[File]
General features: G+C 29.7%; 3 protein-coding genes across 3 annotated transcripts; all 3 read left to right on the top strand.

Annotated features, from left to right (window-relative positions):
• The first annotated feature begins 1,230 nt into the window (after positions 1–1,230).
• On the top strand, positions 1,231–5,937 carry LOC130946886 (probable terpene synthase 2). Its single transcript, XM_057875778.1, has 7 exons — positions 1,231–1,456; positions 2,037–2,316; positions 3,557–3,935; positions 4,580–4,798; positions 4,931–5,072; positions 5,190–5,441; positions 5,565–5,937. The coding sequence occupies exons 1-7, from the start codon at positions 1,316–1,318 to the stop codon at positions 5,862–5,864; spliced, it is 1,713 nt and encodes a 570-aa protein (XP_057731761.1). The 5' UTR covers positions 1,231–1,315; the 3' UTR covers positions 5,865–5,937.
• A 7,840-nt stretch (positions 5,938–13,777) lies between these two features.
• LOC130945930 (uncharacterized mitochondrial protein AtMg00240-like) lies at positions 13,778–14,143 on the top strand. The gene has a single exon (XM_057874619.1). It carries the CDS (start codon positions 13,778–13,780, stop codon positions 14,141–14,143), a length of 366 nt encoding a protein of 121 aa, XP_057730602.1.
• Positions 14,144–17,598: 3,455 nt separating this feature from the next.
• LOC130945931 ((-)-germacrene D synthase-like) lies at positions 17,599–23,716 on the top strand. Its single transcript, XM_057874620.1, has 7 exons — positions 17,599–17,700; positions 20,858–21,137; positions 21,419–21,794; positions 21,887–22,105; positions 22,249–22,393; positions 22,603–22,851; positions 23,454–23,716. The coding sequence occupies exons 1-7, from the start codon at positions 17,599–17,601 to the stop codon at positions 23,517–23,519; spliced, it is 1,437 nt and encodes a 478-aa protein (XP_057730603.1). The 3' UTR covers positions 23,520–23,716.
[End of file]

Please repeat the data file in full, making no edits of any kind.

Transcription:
General features: G+C 29.7%; 3 protein-coding genes across 3 annotated transcripts; all 3 read left to right on the top strand.

Annotated features, from left to right (window-relative positions):
• The first annotated feature begins 1,230 nt into the window (after positions 1–1,230).
• On the top strand, positions 1,231–5,937 carry LOC130946886 (probable terpene synthase 2). Its single transcript, XM_057875778.1, has 7 exons — positions 1,231–1,456; positions 2,037–2,316; positions 3,557–3,935; positions 4,580–4,798; positions 4,931–5,072; positions 5,190–5,441; positions 5,565–5,937. The coding sequence occupies exons 1-7, from the start codon at positions 1,316–1,318 to the stop codon at positions 5,862–5,864; spliced, it is 1,713 nt and encodes a 570-aa protein (XP_057731761.1). The 5' UTR covers positions 1,231–1,315; the 3' UTR covers positions 5,865–5,937.
• A 7,840-nt stretch (positions 5,938–13,777) lies between these two features.
• LOC130945930 (uncharacterized mitochondrial protein AtMg00240-like) lies at positions 13,778–14,143 on the top strand. The gene has a single exon (XM_057874619.1). It carries the CDS (start codon positions 13,778–13,780, stop codon positions 14,141–14,143), a length of 366 nt encoding a protein of 121 aa, XP_057730602.1.
• Positions 14,144–17,598: 3,455 nt separating this feature from the next.
• LOC130945931 ((-)-germacrene D synthase-like) lies at positions 17,599–23,716 on the top strand. Its single transcript, XM_057874620.1, has 7 exons — positions 17,599–17,700; positions 20,858–21,137; positions 21,419–21,794; positions 21,887–22,105; positions 22,249–22,393; positions 22,603–22,851; positions 23,454–23,716. The coding sequence occupies exons 1-7, from the start codon at positions 17,599–17,601 to the stop codon at positions 23,517–23,519; spliced, it is 1,437 nt and encodes a 478-aa protein (XP_057730603.1). The 3' UTR covers positions 23,520–23,716.